IN AND OUT OF PRINT: Deutsche Bank has begun tracking, on a monthly basis, the amount and intensity of the year-over-year print advertising of Wal-Mart, Target, J.C. Penney, Kohl’s and Macy’s. Data is through Dec. 18, the week prior to Christmas. Charles Grom, the Deutsche Bank retail analyst who published the report, sees print advertising as another indicator of a retailer’s health. For example, the print involvement of department stores such as J.C. Penney, Kohl’s and Macy’s was “surprisingly low” in October, November and December — a peak period for circulars and newspaper “sale” ads. Double-digit declines in ad levels suggest an effort to drive expense savings, Grom said. Most aggressive during the holidays were Target and Wal-Mart, sharply increasing their advertising investment in December and duking it out on the printed page.
Target led the promotional way with a 47.1 percent increase and produced 7.5 circulars per market, compared with last year’s 5.1; however, the circulars had fewer pages. Increasing the number of inserts may have been part of an effort by Target to increase traffic, which has been weak, Grom said. If that was the rationale, it didn’t work: Target on Thursday reported a comparable-store sales increase of 1.6 percent, below Wall Street’s consensus of 3.3 percent, leading to a reduction in fourth-quarter earnings per share guidance.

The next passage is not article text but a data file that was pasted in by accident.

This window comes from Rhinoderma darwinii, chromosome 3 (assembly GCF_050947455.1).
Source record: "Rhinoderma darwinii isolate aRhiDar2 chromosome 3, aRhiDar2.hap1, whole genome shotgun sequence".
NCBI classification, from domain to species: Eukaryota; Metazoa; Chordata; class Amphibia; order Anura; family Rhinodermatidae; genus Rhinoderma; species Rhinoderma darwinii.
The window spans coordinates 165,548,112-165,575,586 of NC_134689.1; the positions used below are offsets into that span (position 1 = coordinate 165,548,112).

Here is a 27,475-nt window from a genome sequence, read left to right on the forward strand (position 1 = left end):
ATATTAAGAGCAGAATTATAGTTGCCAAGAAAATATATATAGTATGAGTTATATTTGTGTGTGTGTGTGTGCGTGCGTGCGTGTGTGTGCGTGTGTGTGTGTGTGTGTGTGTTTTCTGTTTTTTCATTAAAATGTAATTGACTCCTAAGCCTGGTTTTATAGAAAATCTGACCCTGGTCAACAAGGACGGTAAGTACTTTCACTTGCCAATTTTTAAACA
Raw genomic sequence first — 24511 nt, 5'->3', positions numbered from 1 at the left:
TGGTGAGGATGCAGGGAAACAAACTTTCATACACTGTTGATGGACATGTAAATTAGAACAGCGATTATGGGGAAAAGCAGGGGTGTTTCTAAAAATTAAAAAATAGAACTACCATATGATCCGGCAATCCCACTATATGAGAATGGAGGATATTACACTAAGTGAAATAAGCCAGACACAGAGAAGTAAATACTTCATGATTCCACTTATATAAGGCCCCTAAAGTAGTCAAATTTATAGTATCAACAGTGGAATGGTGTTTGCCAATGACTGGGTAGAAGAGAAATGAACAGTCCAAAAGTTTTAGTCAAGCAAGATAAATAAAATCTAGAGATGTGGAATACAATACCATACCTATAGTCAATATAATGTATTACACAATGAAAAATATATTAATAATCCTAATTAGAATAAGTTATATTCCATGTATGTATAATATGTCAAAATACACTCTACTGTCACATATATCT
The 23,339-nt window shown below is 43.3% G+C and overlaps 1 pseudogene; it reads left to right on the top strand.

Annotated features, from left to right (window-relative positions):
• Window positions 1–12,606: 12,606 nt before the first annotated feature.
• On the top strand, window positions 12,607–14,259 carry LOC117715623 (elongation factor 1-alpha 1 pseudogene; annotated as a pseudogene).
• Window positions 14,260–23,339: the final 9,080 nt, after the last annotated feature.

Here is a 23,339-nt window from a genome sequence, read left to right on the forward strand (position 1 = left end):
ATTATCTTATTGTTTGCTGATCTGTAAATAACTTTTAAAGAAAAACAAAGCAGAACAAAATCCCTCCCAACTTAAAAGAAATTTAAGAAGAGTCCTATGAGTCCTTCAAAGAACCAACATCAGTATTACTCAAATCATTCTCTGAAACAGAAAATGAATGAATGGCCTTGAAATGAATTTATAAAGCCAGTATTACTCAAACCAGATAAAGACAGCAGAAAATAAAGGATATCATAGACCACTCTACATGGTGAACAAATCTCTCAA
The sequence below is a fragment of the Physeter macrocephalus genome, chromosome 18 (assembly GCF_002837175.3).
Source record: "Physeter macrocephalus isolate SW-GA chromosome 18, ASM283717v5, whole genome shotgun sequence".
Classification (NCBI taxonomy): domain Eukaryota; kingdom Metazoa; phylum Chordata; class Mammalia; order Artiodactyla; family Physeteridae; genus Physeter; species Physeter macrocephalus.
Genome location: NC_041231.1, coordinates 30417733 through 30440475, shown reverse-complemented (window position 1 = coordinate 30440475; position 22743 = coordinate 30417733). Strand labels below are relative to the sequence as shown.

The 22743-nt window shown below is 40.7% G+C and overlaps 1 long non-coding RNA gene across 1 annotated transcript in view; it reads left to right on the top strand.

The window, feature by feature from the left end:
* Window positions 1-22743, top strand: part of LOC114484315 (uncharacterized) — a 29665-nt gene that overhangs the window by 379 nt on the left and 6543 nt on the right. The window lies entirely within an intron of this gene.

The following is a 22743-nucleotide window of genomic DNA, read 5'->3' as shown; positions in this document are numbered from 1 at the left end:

This story first appeared in the January 6, 2012 issue of WWD. Subscribe Today.
Wal-Mart has been revving up its print advertising levels since June, with an average monthly increase of 54.6 percent. Wal-Mart is using the additional advertising, along with stockkeeping unit add-backs and layaway, to provide a one-time boost to its same-store sales in the fourth quarter, said Grom. Wal-Mart’s biggest increase in the amount of advertising was in October, when ad levels rose a whopping 300.9 percent. Next in line was Macy’s, which raised its levels in June by 100.7 percent. J.C. Penney’s print measurements showed the biggest year-over-year declines of the five retailers studied, falling every month since June, except for November, when the level rose 1 percent. Penney’s was less aggressive than some of its competitors during the holiday season, which could have been a factor in its same-store sales decline of 2 percent.